What is reactive programming?
A look at the tools helping to build those apps reliant on asynchronous data streams
Matching the data to the correct part of an application can be a nightmare for many developers. Timing is everything: if selected flows of data aren’t added at the appropriate time, it’s over, or at least until the app is fixed - perspective is everything. That is why reactive programming is the solution to overcome these stressful challenges.
If you’re looking for a technique that not only improves user experience but also creates applications that are able to deal with asynchronous data streams, making the application seem more responsive, reactive programming might be ideal for you.
Anything can be seen as streams of data: calls, messages, events, and even failures. With reactive programming, an application will view these streams and respond accordingly by using its means to create, transform, filter, and connect any of the selected streams.
The reactive application’s code can generate data streams of whatever you need, using anything from messages and notifications, to HTTP requests and cache events, as well as clicks, changes to variables, and sensor measures. In that way, the application becomes intrinsically asynchronous.
Thanks to reactive programming, programmers can make almost anything into a data stream, thus being able to control it in an asynchronous way. What is more, reactive programming simplifies the process of dealing with errors and improves codes to be easier to read, write, support, and adjust.
The four principles of reactive programming
There are four principles to adhere to when creating reactive applications.
The first principle is to create a responsive application which will react swiftly to all users.
Secondly, the app should be resilient. This means it should apply suitable design and architecture principles in order to ensure responsiveness in all conditions.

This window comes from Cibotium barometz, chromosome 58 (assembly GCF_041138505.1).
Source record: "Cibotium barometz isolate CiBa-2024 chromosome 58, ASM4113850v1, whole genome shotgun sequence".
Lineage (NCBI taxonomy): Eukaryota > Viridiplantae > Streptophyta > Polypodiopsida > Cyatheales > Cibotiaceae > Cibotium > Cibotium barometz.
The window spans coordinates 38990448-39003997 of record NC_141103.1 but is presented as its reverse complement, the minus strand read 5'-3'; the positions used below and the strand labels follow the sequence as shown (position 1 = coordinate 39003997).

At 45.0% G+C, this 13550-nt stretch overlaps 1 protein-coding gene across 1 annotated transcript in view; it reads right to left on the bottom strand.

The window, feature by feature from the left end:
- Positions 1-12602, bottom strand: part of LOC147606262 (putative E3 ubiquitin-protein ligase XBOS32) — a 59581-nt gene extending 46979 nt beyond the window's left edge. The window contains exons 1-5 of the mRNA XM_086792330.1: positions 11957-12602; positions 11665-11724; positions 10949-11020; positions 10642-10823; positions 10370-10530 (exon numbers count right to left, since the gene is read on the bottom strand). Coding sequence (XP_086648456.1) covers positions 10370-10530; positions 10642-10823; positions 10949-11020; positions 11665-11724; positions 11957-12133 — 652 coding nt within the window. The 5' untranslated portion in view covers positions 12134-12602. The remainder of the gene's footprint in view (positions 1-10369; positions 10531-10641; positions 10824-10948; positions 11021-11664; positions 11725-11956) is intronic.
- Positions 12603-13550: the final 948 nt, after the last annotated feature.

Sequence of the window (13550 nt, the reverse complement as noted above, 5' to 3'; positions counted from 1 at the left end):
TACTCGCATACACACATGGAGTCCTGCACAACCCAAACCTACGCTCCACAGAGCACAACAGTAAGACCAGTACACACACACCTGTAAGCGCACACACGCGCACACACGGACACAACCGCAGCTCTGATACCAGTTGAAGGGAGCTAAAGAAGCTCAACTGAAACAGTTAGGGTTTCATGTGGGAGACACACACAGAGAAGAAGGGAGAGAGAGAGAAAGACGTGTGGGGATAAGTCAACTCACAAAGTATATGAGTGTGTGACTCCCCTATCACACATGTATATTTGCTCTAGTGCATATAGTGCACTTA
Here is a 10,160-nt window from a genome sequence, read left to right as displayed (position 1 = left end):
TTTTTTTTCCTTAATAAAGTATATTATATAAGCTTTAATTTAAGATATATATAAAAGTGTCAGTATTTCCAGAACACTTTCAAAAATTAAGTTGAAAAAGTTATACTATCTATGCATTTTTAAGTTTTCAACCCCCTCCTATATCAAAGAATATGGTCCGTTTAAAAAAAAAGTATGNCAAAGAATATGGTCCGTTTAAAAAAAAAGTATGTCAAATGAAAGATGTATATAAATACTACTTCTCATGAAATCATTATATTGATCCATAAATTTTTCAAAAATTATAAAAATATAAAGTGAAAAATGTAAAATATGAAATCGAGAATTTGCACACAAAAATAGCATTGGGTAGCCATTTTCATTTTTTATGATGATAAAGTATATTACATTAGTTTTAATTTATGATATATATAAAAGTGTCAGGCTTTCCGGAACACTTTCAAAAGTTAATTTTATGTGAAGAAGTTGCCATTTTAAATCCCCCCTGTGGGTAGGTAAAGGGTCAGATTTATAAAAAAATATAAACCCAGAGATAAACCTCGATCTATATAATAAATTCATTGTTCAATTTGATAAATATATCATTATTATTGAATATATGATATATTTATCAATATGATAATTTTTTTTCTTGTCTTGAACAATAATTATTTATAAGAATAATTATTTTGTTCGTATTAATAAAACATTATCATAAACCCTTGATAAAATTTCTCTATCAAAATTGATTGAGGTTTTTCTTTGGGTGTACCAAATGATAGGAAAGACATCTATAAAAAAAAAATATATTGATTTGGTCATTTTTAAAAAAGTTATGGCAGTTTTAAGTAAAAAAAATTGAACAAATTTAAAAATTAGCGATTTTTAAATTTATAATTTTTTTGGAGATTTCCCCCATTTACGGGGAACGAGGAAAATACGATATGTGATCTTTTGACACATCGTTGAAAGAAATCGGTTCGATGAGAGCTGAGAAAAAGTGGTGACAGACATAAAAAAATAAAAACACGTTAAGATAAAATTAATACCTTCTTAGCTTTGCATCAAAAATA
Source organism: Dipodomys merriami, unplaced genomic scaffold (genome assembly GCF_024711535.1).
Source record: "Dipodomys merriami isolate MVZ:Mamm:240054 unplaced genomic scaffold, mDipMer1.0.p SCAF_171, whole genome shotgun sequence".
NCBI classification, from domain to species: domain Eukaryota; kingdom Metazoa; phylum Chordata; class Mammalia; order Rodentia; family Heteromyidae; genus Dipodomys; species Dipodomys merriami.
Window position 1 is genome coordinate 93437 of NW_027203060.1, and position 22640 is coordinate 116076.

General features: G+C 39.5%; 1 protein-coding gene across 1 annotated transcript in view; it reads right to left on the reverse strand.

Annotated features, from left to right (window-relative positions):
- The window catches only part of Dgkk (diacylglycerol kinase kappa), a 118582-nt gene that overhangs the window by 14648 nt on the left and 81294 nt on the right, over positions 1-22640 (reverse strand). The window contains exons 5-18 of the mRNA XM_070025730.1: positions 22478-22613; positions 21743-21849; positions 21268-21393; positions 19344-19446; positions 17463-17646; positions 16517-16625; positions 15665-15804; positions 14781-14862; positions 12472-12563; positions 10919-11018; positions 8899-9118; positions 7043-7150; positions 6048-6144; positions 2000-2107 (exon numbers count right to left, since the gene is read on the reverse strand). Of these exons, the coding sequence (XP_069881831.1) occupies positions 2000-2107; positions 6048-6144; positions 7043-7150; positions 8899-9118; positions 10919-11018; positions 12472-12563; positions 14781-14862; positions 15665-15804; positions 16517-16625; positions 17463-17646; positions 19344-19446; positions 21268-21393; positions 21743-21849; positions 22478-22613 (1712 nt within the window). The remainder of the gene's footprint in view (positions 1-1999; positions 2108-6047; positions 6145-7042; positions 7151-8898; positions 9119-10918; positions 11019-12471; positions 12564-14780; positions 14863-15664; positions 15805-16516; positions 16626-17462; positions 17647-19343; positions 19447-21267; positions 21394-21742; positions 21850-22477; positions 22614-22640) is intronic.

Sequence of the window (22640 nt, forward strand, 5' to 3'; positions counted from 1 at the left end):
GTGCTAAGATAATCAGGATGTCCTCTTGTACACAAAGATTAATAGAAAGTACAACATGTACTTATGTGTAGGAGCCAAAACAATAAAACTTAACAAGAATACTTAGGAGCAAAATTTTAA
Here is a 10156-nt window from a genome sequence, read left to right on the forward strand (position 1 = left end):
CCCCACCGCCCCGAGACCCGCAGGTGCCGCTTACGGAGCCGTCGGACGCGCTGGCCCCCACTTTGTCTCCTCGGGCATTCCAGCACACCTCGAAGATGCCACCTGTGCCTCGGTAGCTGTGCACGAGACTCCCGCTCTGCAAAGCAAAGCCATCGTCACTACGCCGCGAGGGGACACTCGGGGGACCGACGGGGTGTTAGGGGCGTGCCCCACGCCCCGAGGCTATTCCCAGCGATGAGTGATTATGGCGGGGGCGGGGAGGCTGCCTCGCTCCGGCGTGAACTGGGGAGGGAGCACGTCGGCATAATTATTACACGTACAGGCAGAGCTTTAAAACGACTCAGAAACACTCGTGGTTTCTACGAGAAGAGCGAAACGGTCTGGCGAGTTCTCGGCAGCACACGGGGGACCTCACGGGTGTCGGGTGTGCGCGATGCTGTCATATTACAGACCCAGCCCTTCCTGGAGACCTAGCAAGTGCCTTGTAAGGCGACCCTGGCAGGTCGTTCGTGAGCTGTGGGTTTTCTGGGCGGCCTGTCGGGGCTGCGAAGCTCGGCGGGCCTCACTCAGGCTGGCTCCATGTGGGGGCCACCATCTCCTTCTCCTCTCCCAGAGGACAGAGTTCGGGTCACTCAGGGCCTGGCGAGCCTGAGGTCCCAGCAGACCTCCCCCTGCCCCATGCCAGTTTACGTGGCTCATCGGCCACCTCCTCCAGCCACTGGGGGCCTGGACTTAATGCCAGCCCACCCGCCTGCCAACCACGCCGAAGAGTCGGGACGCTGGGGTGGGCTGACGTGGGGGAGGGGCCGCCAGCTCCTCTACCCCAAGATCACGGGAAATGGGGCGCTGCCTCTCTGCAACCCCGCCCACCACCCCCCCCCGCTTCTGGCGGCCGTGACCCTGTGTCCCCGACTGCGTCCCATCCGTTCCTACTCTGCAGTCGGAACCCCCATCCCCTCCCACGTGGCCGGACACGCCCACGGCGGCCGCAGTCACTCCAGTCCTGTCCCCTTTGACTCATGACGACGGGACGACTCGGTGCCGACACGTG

The third principle entails that the app should be scalable. This can be interpreted as being easy to upgrade on-demand, therefore guaranteeing a level of responsiveness under numerous load conditions.
The last, fourth principle is that message-driven architecture is the foundation of a scalable, resilient, and responsive system. A message-driven application may be event-driven, actor-based, or both.
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Reactive programming as a concept has been around for over two decades but didn't take off until the introduction of Reactive Extensions. Reactive Extensions (also known as ReactiveX) are APIs or asynchronous programming with observable streams. This is how reactive programming works.
ReactiveX has two classes; observable and observer classes. An observable class is the data source of streams or events and an observer class is the one that uses (or reacts to) the produced elements.
An observable can have multiple observers so each data item produced will be received by each observer. In ReactiveX an observer subscribes to an observable. An observable then produces streams of data which an observer listens and reacts to. This sets off a series of operations on a data stream.
A subject is an observable extension that also implements an observer interface. This means that subjects can act as both observers and observables.
We can also apply operators to a stream. These define how and when the observables should produce streams. Most operators execute functions on an observable and return an observable.
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